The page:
To read more by Joseph B. Walker, visit Twitter: JoeWalkerSr

According to my calculations, this is the 1,314th time I’ve situated myself in front of a computer keyboard to write a weekly column that attempts to look at contemporary issues from the perspective of traditional values. It is also the last time.
The first thing you need to know about Byron and Anita is this: those aren’t their real names.
I was sitting there at my desk, minding my own business (well, OK, minding my boss’s business), when all of a sudden it hit me. The headache. The nausea. The overall general uckiness.
A long, backbreaking project was energized and easy, as two brothers worked hard — together.
John Adams didn’t have anything against the Fourth of July. He just thought it was two days too late.
My son and I had a relationship based on a certain set of assumptions. And now those assumptions are no longer valid, so we had to reconfigure our relationship based on new realities and circumstances.
My young friend never had a father in his own life, but as we approach his first Father’s Day as a father, he’s figuring out fatherhood with the help of a 2-month-old baby named Luke.
After making my usually calm and dignified father literally hopping mad one bedtime, my sisters learned that no matter how good we may be with words, we often teach our most powerful messages without them.
We tell a crude joke or make an inappropriate comment to or about someone else, or we criticize others for situations and circumstances beyond their control, and the greatest harm that is done is to ourselves.
I only wanted three things for my high school graduation: a really nice watch, a really good kiss and some idea what the heck I was going to do for the next 60 years or so.
Memorial Day is a time for remembering, with flowers representing what Henry Wadsworth Longfellow called “the forget-me-nots of the angels” — or, in some cases, smelly irises and lilacs.
That last-second free throw during an NBA playoff game may be stressful or filled with anxiety or even extreme tension. But it is definitely not The Pressure.
On this Mother’s Day, I honor the two great women in my life: the one who gave me life, and the one who gave my life meaning.
Jon and I didn’t save Will last Sunday; we only retrieved him. Someone else saved him. And God knows.
Ollie and I have a strange and wonderful relationship. I think it’s strange to have a pet that is definitionally wild. Ollie thinks it would be wonderful to eat me.
If we have established a personal history of integrity, honesty, hard work and fair play, people will tend to give us the benefit of the doubt when we occasionally fall humanly short of perfection.
By choosing to carry the full weight of every steppingstone and stumbling block we encounter on our journey through life, we give inordinate power to the past and dissipate the energy we should be focusing on the present and the future.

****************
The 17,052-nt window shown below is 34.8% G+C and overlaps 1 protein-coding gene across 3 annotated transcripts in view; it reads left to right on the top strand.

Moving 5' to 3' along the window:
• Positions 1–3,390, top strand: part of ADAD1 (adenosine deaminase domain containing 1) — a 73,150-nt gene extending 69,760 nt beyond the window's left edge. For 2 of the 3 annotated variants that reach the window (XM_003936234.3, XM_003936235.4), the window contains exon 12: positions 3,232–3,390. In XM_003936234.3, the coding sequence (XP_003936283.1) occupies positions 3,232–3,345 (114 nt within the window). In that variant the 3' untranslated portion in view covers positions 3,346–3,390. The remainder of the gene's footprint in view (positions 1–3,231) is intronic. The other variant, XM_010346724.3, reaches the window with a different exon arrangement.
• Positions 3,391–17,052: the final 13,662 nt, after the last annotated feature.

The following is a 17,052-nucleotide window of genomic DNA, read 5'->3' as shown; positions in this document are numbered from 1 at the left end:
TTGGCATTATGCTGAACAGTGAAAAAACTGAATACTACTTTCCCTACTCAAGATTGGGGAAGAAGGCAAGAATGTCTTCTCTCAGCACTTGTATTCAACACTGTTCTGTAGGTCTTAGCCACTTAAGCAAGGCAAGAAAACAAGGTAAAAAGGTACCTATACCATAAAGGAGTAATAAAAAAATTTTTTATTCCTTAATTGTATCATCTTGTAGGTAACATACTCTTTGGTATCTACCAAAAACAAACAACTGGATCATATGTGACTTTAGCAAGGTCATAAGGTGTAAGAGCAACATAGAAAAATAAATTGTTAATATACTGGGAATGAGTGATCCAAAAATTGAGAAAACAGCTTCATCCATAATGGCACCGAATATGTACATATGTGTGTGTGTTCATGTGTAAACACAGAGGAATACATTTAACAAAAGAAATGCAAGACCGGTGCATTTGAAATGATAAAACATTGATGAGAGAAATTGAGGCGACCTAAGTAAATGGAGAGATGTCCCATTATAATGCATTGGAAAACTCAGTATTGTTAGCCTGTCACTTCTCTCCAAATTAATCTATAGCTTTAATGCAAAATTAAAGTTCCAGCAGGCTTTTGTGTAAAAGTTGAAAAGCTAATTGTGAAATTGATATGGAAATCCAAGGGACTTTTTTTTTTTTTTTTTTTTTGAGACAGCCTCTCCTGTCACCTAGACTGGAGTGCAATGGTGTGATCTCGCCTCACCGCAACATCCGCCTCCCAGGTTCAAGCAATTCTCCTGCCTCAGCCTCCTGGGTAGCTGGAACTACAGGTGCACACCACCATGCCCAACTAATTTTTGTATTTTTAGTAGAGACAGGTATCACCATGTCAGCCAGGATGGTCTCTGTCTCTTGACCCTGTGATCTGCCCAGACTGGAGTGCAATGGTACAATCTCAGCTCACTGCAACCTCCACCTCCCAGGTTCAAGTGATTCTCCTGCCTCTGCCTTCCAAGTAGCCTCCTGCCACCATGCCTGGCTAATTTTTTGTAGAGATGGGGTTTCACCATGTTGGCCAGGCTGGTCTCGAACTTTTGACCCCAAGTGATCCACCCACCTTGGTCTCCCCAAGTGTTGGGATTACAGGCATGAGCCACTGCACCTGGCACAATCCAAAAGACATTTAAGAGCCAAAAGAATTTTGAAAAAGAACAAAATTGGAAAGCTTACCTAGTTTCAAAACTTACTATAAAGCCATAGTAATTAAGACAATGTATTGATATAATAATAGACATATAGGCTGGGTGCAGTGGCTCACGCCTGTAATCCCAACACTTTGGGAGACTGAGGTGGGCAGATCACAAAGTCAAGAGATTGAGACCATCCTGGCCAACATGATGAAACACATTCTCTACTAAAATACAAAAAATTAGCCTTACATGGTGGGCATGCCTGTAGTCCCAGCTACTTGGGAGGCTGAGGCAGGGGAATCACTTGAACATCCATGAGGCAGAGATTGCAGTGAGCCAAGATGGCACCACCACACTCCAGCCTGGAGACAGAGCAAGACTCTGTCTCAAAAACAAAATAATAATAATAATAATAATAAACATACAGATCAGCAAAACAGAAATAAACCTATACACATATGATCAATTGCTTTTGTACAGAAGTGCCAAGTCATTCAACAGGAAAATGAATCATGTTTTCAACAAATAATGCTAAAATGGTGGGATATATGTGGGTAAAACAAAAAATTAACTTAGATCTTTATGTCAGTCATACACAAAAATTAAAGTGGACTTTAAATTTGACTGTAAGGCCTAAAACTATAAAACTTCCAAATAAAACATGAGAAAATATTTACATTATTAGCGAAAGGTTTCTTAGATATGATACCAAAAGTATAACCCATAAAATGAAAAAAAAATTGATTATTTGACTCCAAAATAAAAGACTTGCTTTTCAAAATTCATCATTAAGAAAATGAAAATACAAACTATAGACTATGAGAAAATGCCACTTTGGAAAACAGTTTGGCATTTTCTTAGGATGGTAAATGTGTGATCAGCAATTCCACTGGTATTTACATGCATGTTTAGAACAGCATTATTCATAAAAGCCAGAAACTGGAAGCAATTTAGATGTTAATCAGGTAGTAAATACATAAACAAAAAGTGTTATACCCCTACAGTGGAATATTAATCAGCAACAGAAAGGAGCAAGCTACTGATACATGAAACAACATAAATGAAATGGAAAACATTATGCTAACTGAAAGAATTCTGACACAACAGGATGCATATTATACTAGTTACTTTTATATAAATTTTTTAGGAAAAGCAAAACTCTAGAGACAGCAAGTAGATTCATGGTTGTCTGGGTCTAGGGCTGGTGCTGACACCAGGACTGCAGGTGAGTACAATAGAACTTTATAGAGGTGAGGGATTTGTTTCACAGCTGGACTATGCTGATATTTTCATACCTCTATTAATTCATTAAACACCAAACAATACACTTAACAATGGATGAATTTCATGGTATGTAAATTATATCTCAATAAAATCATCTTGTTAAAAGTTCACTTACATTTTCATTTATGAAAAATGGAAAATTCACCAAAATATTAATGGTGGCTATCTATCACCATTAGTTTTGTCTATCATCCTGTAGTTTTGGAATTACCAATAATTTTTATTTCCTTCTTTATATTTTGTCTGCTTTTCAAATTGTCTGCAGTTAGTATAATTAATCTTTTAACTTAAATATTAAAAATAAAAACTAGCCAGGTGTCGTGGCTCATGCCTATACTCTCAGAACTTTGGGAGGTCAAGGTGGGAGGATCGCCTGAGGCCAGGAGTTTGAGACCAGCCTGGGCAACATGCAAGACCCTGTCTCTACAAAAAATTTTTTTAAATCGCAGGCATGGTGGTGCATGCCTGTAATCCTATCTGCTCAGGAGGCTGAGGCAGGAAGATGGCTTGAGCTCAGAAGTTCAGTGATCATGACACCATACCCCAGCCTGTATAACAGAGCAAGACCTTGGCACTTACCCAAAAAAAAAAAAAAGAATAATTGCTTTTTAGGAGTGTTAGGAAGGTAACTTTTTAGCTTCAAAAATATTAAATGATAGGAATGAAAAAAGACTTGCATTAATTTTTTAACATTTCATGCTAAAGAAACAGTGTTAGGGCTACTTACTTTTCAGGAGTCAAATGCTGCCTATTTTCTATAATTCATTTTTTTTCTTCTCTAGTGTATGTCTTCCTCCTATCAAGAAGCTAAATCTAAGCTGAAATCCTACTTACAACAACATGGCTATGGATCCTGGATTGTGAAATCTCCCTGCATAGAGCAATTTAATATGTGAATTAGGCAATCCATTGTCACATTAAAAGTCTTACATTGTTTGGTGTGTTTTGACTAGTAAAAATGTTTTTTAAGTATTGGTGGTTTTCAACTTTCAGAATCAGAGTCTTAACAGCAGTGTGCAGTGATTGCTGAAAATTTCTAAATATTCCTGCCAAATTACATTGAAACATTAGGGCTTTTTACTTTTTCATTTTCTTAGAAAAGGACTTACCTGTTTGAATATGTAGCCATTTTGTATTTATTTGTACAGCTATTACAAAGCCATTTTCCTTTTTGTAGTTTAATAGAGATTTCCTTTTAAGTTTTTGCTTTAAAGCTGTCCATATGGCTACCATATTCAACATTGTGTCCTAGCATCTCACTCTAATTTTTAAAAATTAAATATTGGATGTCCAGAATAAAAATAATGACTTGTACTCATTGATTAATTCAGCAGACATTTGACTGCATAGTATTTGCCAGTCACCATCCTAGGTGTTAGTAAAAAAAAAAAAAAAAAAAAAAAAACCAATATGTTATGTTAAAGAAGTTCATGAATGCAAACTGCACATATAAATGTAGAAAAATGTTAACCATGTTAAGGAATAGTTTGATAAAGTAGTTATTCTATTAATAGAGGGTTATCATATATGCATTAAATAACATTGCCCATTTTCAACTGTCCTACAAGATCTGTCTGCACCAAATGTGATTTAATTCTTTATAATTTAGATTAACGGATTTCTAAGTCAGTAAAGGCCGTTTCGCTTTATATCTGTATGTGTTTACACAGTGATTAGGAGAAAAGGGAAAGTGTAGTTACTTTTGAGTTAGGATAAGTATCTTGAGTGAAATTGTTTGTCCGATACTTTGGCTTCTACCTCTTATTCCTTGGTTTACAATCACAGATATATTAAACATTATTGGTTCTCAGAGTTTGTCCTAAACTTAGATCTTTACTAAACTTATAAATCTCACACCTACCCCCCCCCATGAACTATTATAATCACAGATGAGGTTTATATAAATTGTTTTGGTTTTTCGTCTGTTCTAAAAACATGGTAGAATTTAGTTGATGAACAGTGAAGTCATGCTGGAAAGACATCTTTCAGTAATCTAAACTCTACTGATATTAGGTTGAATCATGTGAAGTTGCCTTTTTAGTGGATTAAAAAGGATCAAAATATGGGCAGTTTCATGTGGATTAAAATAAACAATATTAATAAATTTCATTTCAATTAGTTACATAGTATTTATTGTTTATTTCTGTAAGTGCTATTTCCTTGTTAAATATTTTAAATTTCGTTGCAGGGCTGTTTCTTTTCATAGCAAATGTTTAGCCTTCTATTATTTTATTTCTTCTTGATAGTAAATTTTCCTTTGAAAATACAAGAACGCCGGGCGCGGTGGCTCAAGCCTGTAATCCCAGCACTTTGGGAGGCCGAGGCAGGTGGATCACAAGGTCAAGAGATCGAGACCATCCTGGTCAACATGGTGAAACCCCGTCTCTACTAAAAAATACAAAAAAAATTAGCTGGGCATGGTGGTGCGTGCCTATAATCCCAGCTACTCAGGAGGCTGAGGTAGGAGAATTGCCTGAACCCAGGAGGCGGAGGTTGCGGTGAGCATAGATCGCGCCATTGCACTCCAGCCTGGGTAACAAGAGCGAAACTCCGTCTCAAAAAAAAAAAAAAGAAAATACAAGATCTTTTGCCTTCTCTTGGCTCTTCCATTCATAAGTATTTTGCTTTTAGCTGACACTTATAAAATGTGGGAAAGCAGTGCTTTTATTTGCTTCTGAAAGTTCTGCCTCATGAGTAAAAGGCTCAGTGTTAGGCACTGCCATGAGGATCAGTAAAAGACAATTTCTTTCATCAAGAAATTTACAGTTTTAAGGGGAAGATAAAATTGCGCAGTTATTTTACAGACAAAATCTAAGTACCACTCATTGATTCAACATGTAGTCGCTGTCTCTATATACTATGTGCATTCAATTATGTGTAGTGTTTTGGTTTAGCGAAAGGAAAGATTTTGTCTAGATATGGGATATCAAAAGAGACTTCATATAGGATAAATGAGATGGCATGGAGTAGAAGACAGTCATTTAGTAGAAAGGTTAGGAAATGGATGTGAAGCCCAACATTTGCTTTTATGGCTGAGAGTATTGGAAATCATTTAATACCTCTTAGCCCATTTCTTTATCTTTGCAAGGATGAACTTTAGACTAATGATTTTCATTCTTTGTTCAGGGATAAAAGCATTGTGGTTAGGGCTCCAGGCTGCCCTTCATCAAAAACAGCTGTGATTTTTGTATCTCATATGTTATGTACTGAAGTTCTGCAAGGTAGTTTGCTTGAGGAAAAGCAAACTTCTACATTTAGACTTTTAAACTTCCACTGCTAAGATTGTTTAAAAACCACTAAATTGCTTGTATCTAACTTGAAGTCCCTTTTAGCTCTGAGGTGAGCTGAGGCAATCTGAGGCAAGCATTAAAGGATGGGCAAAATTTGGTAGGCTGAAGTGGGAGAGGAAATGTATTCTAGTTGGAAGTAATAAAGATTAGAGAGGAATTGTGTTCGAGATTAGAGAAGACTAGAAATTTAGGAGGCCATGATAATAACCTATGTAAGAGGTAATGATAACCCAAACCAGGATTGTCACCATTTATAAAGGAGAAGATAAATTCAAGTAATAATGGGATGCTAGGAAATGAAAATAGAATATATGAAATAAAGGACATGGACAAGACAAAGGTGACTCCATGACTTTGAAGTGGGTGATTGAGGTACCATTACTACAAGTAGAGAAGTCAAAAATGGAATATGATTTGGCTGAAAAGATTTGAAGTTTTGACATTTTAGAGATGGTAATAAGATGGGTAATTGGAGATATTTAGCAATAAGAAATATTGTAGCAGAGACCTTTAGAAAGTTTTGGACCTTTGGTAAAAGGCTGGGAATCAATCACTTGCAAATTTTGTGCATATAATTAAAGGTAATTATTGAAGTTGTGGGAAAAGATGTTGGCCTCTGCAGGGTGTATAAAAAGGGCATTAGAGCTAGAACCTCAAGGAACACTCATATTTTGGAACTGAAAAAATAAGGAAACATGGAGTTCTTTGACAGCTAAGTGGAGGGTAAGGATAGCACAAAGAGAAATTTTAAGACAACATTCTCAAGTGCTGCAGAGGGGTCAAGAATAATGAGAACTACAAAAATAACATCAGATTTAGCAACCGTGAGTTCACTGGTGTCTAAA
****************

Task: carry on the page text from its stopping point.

As I was driving to California that Easter weekend, I decided there was one thing I wasn’t going to tell my dying father — especially on Easter weekend. I wasn’t going to tell him “goodbye.”
I’m not trying to say that Mike’s foot was suddenly physically healed by a loving and well-intentioned kiss from his 3-year-old son. But there’s no denying that that pure, authentic act of love made Mike feel better.
With March Madness capturing so much attention this week, we look at the original March madness and wonder with Cervantes: “Who knows where madness lies?”
Looking back, it seems there are a lot of things that I didn’t really appreciate in my youth that I later grew to enjoy — even to savor. Like Mom’s corned beef and cabbage.
I’m just focusing on the “spring forward” part of the Daylight Saving Time equation. Isn’t that a bold, dynamic, optimistic message? “Spring forward” with your life!
While it’s true there are times when we need to adapt, I’m thankful there are still people like my neighbor and friend David — not quite a saint … yet — who live lives of constancy, clarity and harmonious purpose.
They call them the Golden Years, but from where I sit it’s not gold I’m seeing. It’s gray. Several shades of it, in fact.
Whether we’re learning to walk or learning to run a business, starting a new habit or breaking an old one, taking a weekend getaway or the journey of a lifetime, no steps are more important than the first ones.
I wonder how often I settle for surviving when I believe we were all born to thrive.
It amazed me then — and often has since — what a major difference a minor adjustment can make. The same principle holds true in matters interpersonal.
There were pressures, deadlines and hard decisions to make. But for two hours at least, Nile was there for his daughter, right when she needed him.
And now, 50 years later, it appears that we’re wrestling again — or maybe we’re just still wrestling. Either way, it’s clear that we haven’t overcome — not really. Not completely. No matter what the song says.
I see a list on some website — you know, the 25 best this, or the 10 worst that — and I’m on it, pointing and clicking feverishly until I’ve consumed every bit of ordered information.